Some service standards Issues about  Indian Companies:

The service standards of Indian companies are third class (Source: My sample experimental research over last 5 years2 (2003 to 2008) on 13 companies as a customer) revealed astonishing 77% of companies defaulting.

Mostly owing to following factors:

1. Indians traditionally are insecure and thus value tangible components more than the intangibles like processes, soft resources and employee skills. They like to invest in physical assets as much as possible with more external visibility and post-depreciation value. This is one reason for huge campuses, office blocks and well done facades leading to real estate boom. This also helps them to fleece customers more. But it makes economy costlier too.

2. Indians traditionally don't value employee skills and their self esteem. Even now, most of Indian entrepreneurs including those coming out from so called premiers Institutes are generally ordinary, arrogant and unskilled lot who treat employees as commodity and dispensable assets. In new found euphoria of old age outsourcing system that existed in India since decades ( we have been using this in 70s) they try to overuse business process outsourcing that has limited scope and a critical balance between core employees and contractual/part time  workers is needed to be maintained, but most of them fail in this. Most of service industry revolves around long term relations of employees with customers.

3. Indians treat training as an expenditure worth avoiding.

4. Indian companies invest very less on customer service as they treat customers in equal contempt. For example, they will have ill trained, fresh and inadequate number of call centre agents who are neither empowered to intervene nor able to handle the work. Enough investment is not made on software and systems to make these fully functional and adequate to process and monitor quality of solutions provided for customer needs and complaints. Complex products are launched by companies without supporting systems and software, training and mock run ups. For example computerized tickets are issued but no action or resolution of problem takes place.

5. No customer satisfaction and feedback system is in place excepting for superficial campaigns run by companies to show off. Same applies to public services like police, courts, healthcare and rural development where feedback is practically a nil and employee empowerment ad accountability is almost zero. No citizens' satisfaction survey is done for police department, judiciary and so on…. unlike in other countries for example USA.

6. Most Indian entrepreneurs let go of service process standards and start downgrading employee strength, quality and compensation once their business reaches a certain market acceptance level. They start thinking the popularity and name will carry them through forgetting that it was process standard and quality that made them popular .They start accumulating abnormal profits overlooking need for basic process standards, renovation, modernization and remaining competitive.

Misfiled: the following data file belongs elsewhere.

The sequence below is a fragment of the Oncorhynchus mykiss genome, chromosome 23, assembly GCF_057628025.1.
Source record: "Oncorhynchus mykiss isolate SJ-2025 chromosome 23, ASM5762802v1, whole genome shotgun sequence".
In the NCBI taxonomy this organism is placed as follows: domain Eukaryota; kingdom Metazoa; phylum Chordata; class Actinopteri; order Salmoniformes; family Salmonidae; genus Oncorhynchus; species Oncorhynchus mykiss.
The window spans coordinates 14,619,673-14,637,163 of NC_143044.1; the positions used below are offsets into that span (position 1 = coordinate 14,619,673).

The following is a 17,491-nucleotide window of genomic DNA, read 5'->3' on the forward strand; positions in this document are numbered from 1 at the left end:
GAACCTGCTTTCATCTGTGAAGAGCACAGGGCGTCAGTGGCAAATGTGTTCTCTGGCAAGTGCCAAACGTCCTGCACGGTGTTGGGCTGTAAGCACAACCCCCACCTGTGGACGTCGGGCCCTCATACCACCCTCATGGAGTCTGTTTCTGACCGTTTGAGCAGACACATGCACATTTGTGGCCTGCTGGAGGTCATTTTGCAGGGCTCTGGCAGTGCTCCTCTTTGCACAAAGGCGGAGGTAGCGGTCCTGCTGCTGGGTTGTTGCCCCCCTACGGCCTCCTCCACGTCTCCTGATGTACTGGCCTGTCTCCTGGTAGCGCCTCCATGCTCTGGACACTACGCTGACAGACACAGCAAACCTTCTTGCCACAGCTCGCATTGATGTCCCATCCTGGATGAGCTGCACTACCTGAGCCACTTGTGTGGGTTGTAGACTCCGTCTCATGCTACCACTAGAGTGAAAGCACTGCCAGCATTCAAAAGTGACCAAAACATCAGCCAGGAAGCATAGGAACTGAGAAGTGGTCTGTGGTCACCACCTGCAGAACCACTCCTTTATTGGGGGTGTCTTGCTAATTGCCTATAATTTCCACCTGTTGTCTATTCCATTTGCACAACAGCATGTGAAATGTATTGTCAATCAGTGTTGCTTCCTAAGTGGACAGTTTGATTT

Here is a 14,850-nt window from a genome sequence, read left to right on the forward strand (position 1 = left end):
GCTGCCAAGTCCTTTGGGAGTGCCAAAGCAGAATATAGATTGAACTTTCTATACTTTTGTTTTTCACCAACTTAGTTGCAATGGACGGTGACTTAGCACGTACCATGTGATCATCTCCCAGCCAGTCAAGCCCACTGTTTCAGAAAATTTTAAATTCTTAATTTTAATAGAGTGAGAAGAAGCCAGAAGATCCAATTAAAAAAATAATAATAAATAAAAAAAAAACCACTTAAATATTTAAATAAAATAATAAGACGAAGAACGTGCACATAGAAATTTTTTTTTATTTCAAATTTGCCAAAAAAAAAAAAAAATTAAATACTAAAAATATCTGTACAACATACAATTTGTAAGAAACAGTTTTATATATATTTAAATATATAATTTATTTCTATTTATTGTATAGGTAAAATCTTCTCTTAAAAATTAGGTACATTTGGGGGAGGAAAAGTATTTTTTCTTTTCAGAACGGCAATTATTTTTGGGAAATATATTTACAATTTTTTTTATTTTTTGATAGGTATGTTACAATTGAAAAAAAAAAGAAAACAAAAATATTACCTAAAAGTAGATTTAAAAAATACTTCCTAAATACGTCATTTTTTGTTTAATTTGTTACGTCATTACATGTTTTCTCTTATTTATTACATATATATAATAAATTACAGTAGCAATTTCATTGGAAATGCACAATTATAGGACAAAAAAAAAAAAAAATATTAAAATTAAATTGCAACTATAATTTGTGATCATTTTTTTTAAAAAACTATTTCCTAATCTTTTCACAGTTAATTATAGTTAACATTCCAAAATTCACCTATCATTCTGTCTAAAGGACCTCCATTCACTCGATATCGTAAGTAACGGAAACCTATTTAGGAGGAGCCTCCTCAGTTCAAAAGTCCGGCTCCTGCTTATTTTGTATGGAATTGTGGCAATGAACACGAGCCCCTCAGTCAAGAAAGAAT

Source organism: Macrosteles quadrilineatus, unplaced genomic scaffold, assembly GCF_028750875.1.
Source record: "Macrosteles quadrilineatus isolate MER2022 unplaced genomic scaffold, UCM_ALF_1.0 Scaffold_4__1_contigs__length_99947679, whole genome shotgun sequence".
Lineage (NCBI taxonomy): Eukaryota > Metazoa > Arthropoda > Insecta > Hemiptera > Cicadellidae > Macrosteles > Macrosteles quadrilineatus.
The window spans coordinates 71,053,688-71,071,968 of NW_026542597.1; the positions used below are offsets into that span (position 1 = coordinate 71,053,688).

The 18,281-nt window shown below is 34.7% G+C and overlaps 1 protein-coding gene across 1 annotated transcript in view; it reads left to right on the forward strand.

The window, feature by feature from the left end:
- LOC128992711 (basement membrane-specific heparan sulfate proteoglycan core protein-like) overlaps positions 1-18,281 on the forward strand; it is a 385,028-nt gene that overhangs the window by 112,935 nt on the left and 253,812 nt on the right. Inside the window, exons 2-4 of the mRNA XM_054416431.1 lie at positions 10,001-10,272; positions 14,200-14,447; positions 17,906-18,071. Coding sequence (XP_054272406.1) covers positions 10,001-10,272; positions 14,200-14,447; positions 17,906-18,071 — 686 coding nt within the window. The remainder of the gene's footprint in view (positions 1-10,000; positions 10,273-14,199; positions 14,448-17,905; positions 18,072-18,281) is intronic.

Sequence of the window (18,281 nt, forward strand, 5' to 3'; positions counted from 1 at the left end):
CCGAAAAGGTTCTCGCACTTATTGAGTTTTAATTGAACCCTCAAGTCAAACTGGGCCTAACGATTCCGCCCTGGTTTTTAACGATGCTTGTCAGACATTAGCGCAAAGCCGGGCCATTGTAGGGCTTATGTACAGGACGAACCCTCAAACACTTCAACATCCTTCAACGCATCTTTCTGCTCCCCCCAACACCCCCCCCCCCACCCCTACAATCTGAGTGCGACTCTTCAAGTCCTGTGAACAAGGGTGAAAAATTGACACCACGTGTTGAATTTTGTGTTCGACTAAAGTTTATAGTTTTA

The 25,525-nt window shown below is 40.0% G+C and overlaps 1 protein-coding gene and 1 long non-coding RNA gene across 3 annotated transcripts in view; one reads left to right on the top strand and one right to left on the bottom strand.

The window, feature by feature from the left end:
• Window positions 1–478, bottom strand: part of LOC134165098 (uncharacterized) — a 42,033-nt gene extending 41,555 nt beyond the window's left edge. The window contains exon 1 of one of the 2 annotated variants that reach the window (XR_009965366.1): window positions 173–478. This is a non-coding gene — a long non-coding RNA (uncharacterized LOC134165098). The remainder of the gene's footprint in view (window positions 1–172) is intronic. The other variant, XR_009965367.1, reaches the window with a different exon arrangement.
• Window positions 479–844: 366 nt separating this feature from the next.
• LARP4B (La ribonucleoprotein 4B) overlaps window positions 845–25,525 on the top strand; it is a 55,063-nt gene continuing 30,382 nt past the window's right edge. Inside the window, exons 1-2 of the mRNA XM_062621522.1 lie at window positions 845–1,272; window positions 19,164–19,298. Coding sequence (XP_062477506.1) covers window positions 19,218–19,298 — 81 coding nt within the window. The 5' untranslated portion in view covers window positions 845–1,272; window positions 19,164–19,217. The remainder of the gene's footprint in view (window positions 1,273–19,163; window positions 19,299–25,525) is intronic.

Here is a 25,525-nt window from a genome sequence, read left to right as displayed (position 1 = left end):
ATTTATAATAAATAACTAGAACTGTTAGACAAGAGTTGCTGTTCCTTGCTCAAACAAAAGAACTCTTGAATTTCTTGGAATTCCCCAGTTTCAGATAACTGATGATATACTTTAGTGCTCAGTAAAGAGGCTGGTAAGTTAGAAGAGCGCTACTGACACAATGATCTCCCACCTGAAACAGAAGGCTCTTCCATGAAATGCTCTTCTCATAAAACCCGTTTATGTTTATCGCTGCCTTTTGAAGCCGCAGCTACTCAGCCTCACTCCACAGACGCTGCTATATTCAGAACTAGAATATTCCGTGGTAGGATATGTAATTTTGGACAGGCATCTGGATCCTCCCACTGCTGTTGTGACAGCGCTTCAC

7. The Companies were found to be non serious in quality and warranty commitments probably due to poor awareness and greed and lax consumer laws in country.

As time passes, the employees too become lax and cynical and finally their customers too who are ready to switch on the first better opportunity.

In the customer experience experimental survey, the product and service standards were evaluated uniformly against the factors: correctness of information revealed at the time of selling, time taken, number of communications needed, adequacy of response, service attitude, adequacy of technology used for grievance handling, skill level of service engineers/call centre executives, genuine commitment and the final outcome of product and service experience.

In services sector too as the technology is generally expanding too fast, it will pay well for the service provider to shed complacency and strive for continuous service processes upgrading, customer satisfaction and product improvements while bringing down service cost through design, productivity and the  skilled, stable and committed employees ( 'DPE' factors).

(1) Acknowledgement:

A major portion of this article quotes review of an article published by HBR. (Key ideas from the Harvard Business Review article By Frances X. Frei). The full article can be accessed at HBR online.

(2) A sample survey was designed for direct experiment as a customer by the author that lasted for 5 years from 2003 to 2008 and covered 13 well known companies from Computer & hardware, retailing, internet and mail service providers, mobile handsets, digital mini cam, washing machine, courier service, credit card (banking)  and healthcare sectors (The names are being with held ). These were compared with service standards of US and European service providers


Christopher Lovelock et al: Services Marketing

Valarie Zeithaml et al: Services Marketing

Journal of Services Marketing: October 2005 issue

Prof. R.K. Gupta
Professor of Management & Consultant
Aravali Institute of Management

Source: E-mail April 24, 2008